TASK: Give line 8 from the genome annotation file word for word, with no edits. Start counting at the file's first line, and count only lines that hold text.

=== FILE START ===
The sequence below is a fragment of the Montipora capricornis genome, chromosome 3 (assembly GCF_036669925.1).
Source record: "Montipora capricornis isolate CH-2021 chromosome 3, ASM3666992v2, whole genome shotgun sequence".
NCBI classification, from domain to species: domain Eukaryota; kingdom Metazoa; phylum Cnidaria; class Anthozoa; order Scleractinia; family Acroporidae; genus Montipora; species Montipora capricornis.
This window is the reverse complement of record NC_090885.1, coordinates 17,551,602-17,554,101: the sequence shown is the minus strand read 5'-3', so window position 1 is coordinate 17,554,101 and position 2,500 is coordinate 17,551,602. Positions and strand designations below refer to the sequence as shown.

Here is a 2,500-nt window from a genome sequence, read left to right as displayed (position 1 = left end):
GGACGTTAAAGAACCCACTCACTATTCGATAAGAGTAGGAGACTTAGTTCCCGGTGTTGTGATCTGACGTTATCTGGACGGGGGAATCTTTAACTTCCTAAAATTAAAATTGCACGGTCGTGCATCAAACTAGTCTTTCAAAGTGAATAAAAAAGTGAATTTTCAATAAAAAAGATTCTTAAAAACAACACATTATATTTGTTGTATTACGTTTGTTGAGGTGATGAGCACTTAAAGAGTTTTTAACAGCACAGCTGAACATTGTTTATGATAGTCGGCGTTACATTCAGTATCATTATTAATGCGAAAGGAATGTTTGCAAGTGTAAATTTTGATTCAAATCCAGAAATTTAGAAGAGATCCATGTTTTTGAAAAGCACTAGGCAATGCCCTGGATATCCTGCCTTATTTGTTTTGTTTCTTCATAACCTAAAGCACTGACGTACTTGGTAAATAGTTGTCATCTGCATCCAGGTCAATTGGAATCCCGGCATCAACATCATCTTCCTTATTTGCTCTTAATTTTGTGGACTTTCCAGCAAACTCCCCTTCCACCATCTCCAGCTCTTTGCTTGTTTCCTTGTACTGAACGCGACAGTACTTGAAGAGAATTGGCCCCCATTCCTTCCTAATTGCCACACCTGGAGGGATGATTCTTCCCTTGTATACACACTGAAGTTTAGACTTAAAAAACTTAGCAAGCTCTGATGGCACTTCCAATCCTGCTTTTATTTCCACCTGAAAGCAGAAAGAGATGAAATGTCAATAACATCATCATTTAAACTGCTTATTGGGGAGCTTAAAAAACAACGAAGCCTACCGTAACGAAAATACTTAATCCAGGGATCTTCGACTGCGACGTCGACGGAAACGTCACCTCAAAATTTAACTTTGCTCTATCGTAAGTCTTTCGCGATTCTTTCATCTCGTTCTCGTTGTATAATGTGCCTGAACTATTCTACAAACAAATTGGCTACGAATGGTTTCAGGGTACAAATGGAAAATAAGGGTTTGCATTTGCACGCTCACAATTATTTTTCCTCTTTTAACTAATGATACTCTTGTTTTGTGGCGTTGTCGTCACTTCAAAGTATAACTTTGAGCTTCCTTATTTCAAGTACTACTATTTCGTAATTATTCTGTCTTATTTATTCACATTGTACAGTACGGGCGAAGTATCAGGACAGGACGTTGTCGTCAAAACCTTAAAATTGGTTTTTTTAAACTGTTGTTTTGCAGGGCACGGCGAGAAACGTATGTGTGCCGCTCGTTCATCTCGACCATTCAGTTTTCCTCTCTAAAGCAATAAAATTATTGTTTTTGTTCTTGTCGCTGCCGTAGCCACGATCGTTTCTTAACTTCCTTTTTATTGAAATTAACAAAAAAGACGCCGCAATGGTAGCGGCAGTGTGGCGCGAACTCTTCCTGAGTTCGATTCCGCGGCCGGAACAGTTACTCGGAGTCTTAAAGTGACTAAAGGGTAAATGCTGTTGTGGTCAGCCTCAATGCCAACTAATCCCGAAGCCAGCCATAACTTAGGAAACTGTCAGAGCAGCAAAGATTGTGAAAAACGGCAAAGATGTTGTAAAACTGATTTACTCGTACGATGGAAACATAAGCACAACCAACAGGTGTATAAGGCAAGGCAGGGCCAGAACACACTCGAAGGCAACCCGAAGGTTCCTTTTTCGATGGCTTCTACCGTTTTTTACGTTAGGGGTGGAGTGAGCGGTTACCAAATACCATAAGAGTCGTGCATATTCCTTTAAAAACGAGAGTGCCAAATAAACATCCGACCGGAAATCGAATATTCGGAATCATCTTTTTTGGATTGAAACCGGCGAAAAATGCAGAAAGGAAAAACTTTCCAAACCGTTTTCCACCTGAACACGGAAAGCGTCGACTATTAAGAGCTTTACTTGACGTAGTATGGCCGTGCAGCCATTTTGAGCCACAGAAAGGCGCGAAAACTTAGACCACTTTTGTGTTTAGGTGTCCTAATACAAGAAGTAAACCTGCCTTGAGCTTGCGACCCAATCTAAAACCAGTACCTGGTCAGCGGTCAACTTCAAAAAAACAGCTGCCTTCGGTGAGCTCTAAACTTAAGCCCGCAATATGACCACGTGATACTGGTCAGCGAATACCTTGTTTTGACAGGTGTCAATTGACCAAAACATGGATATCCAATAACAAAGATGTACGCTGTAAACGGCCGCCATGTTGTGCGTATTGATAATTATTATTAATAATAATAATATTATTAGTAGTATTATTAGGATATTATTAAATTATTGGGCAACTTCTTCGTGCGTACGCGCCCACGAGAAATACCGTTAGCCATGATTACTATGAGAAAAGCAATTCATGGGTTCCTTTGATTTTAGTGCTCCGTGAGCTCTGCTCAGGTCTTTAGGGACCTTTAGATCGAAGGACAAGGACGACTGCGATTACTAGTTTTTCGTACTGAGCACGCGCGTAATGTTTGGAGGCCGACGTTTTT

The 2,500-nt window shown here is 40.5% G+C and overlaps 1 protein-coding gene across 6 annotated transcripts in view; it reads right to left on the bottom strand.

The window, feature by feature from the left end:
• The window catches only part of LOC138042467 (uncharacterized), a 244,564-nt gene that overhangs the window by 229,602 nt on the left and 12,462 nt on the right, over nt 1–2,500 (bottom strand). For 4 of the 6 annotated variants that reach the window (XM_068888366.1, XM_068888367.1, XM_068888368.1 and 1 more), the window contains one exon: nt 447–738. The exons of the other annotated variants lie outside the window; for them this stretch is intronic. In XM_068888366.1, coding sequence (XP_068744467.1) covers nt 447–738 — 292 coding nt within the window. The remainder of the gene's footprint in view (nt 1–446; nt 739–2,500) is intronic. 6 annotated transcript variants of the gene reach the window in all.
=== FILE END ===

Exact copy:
The window, feature by feature from the left end: